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Android 4.4 KitKat: What’s New In Simple Terms



It’s finally here! Google just released the new Nexus 5 smartphone with Android 4.4 KitKat to the Google Play Store, and has confirmed that most Nexus devices and Google Play edition smartphones will be updated in the coming weeks. After all the leaks, rumors, and speculation Google’s finally unveiled all of the details on the official Developer Blog.

While many tech enthusiasts will talk about smaller memory footprints and a new Android made for every device, we want to run down most of the headline features that are new with Android 4.4 KitKat, but do so in simple terms for the average consumer. What makes android 4.4 different from 4.3, which many don’t have, or even Android 4.2 Jelly Bean that’s on nearly 50% of Android devices today. So read on for a quick outline of what’s new with Android 4.4 KitKat in simple terms.


Immersive Mode

Google starts by sharing details about the new immersive mode, which is essentially just a new way for Android to show virtually everything in fullscreen. No longer will we still have nav bars on the top and bottom. Whether you’re playing a game, watching a movie, or browsing the web, Android will hide everything but what you want to see. Making the experience more immersive no matter what you’re doing.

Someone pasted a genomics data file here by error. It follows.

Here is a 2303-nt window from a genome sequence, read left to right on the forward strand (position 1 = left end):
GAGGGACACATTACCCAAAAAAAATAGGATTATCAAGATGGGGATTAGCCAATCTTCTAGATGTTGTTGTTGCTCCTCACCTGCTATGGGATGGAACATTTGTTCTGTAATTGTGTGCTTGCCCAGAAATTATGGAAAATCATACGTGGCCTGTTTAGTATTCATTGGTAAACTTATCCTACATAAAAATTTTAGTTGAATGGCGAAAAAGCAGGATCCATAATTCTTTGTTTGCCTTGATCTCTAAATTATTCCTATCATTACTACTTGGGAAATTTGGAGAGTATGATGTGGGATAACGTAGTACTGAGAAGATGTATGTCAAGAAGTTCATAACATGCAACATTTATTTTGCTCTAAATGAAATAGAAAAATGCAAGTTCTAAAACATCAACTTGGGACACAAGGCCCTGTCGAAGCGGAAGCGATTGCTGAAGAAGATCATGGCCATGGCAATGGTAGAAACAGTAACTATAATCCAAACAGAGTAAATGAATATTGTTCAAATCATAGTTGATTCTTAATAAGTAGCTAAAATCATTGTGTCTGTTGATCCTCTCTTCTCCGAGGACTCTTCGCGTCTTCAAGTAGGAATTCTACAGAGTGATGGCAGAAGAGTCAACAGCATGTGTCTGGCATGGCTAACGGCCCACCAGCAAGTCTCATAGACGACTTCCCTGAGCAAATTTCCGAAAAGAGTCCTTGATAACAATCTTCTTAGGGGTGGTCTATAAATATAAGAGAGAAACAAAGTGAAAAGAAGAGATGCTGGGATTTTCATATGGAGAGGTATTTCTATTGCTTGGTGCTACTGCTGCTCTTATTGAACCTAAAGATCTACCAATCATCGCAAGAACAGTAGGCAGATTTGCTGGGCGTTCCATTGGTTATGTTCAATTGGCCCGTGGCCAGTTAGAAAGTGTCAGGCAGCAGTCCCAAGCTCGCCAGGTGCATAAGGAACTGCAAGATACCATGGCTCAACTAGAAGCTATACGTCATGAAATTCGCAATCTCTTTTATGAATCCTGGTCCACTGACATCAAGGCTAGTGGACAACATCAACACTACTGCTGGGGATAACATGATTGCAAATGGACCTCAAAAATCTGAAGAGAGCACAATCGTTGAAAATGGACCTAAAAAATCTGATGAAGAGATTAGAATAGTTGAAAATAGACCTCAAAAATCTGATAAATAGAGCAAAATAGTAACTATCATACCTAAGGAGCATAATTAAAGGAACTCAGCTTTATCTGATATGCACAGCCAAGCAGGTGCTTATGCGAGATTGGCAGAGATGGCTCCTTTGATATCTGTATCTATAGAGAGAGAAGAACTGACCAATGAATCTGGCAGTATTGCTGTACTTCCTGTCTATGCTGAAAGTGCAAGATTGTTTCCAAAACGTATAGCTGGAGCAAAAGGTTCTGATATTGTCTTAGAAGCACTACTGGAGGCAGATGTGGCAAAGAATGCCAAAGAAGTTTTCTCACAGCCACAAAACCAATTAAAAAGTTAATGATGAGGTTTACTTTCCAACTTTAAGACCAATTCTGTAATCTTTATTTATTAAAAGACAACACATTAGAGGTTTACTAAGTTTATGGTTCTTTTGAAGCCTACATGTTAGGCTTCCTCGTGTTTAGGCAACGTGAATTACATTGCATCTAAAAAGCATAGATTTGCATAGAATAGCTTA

Another thing worth mentioning here is the navigation bar up top is now translucent, and can be customized. Meaning that application developers can tap into it and customize it as they need. This is where we’ll see part of the immersive mode. Apps will blend into the nav bar with the color of that specific application, giving users an in-depth feeling and a truly immersive fullscreen experience.

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Android For Everyone

As many of you probably know that purchased a Motorola DROID a few years ago, or even some of HTC’s One devices from last year, not every Android device gets updated. This has been a part of the fragmentation and upgrades argument, well, since Android’s birth. The debate on what will get updated, and when, has always been an issue for carriers, manufacturers, and consumers. This will no longer be an issue with Android 4.4 KitKat and beyond. Google brought all its smarts together to make the most stable, fast, fluid, and more importantly, efficient version of a mobile OS to date.

“Android 4.4 is designed to run fast, smooth, and responsively on a much broader range of devices than ever before — including on millions of entry-level devices around the world that have as little as 512MB RAM.”